To replicate this scenario I am going to restart the MongoDB server and run the following command:

db.runCommand({ touch: "randomData", data: true, index: true });

I included this command in a script file to see also how much it takes to load all data for the very first time.

D:\wrk\vladmihalcea\vladmihalcea.wordpress.com\mongodb-facts\aggregator\timeseries>mongo random touch_index_data.js
MongoDB shell version: 2.4.6
connecting to: random
Touch {data: true, index: true} took 15.897s

Now, let’s rerun our tests and see what we get this time:

Typeseconds in a minuteminutes in an hourhours in a day
T10.016s0.359s5.694s
T200.343s5.336s
T30.015s0.375s5.179s
T40.01s0.359s5.351s
T40.016s0.343s5.366s
Average0.009s0.355s5.385s

The performance dropped drastically, and I wanted to include this use case to make you realize that optimizations are serious business. You really have to understand what’s going on, otherwise you may end up doing more harm than good.

This is a snapshot of the memory usage for this particular use case:

mongodb_ram_limit

To find more about this topic, I recommend spending some time reading about MongoDB storage inner-workings.

Preloading data only

As I said before, you need to know both the available optimization techniques as your particular data usage. In our project, as I explained in my previous post, we use the index during the match phase only. During data fetching, we are also loading the values, which are not indexed. Because the data size fits entirely in RAM, we can choose to only preload data, leaving the indexes away.

This is a good call, considering our current collection indexes:

"indexSizes" : {
      "_id_" : 1460021024,
      "created_on_1" : 1257869424
}

We don’t need the _id index at all, and for our specific use-case, loading it is actually hindering performance. So, this time we are preloading data only.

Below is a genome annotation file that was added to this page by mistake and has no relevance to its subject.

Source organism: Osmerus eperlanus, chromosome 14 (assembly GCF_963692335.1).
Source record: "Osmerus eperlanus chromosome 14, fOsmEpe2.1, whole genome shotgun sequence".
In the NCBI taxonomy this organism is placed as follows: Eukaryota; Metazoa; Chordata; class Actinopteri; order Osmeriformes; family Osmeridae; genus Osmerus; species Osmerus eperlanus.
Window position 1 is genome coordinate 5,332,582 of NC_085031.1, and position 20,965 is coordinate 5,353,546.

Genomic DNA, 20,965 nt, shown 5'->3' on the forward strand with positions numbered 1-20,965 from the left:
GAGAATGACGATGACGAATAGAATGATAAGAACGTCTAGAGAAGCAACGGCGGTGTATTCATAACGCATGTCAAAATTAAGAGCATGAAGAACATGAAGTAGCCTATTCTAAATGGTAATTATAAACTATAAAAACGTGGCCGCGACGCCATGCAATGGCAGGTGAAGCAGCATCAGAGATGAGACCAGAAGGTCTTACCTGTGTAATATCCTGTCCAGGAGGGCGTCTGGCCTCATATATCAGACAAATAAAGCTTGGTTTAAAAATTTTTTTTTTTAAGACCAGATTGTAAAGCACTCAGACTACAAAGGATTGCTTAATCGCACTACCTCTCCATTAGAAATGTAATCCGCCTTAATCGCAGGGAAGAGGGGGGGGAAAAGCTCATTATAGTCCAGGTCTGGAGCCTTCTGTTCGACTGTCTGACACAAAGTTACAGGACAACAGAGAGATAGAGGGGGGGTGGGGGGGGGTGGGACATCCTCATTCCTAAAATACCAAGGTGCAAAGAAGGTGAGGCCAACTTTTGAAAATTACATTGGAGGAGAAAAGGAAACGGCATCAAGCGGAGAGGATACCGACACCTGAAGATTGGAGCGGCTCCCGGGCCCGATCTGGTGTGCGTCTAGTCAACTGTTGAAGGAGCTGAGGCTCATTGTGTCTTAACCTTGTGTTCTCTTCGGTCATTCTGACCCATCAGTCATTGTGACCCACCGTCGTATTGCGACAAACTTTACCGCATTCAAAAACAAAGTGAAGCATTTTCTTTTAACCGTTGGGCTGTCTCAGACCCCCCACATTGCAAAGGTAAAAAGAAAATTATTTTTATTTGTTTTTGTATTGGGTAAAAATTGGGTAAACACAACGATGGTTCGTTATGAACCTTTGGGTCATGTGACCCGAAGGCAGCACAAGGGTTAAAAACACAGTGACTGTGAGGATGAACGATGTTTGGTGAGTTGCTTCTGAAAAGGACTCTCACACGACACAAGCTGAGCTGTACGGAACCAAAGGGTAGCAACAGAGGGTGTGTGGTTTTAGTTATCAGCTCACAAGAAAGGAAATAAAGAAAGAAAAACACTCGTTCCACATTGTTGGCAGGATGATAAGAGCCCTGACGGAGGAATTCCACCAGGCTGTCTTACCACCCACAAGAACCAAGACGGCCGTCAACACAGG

db.runCommand({ touch: "randomData", data: true, index: false });
D:\wrk\vladmihalcea\vladmihalcea.wordpress.com\mongodb-facts\aggregator\timeseries>mongo random touch_data.j
MongoDB shell version: 2.4.6
connecting to: random
Touch {data: true} took 14.025s

Rerunning all tests yields the following results:

Typeseconds in a minuteminutes in an hourhours in a day
T100.047s1.014s
T200.047s0.968s
T30.016s0.047s1.045s
T400.047s0.983s
T400.046s0.951s
Average0.003s0.046s0.992s

This is better as we can see improvements for all three time- interval queries. But this is not the best we can get, as we can improve it even further.

We can preload all working set in a background process, and that should definitely improve all our aggregations.

Preloading the working set

For this I wrote the following script:

load(pwd() + "/../../util/date_util.js");
load(pwd() + "/aggregate_base_report.js");
var minDate = new Date(Date.UTC(2012, 0, 1, 0, 0, 0, 0));
var maxDate = new Date(Date.UTC(2013, 0, 1, 0, 0, 0, 0));
var one_year_millis = (maxDate.getTime() - minDate.getTime());
aggregateData(minDate, maxDate, ONE_DAY_MILLIS);

This is going to aggregate a year span of data and aggregate it for each day of year:

D:\wrk\vladmihalcea\vladmihalcea.wordpress.com\mongodb-facts\aggregator\timeseries>mongo random aggregate_year_report.js
MongoDB shell version: 2.4.6
connecting to: random
Aggregating from Sun Jan 01 2012 02:00:00 GMT+0200 (GTB Standard Time) to Tue Jan 01 2013 02:00:00 GMT+0200 (GTB Standard Time)
Aggregation took:299.666s
Fetched :366 documents.

Rerunning all tests yields the best results so far:

Typeseconds in a minuteminutes in an hourhours in a day
T100.032s0.905s
T200.046s0.858s
T300.047s0.952s
T400.031s0.873s
T400.047s0.858s
Average00.040s0.889s

Let’s check our current working set memory footprint.

db.serverStatus( { workingSet: 1 } );
...
"workingSet" : {
        "note" : "thisIsAnEstimate",
        "pagesInMemory" : 1130387,
        "computationTimeMicros" : 253497,
        "overSeconds" : 723
}

This is an estimation, and each memory page is about 4k, so our estimated working set is about 4k * 1130387 = 4521548k = 4.31GB, ensuring us the current working set fits our RAM.

This case also be confirmed by the memory usage for the working set preloading and all test runs:

mongodb_time_series_working_set1

Conclusion

Comparing the current minutes-in-an-hour results to my previous one we can see a five time improvement already, but we are not done with it yet. This simple optimization reduced the gap between my previous results (0.209s) and the JOOQ Oracle one (0.02s), although their result is still a little bit better.

We concluded that the current structure works against us for large data-sets. My next post will bring you an improved compressed data model, which will allow us to store more documents per shard.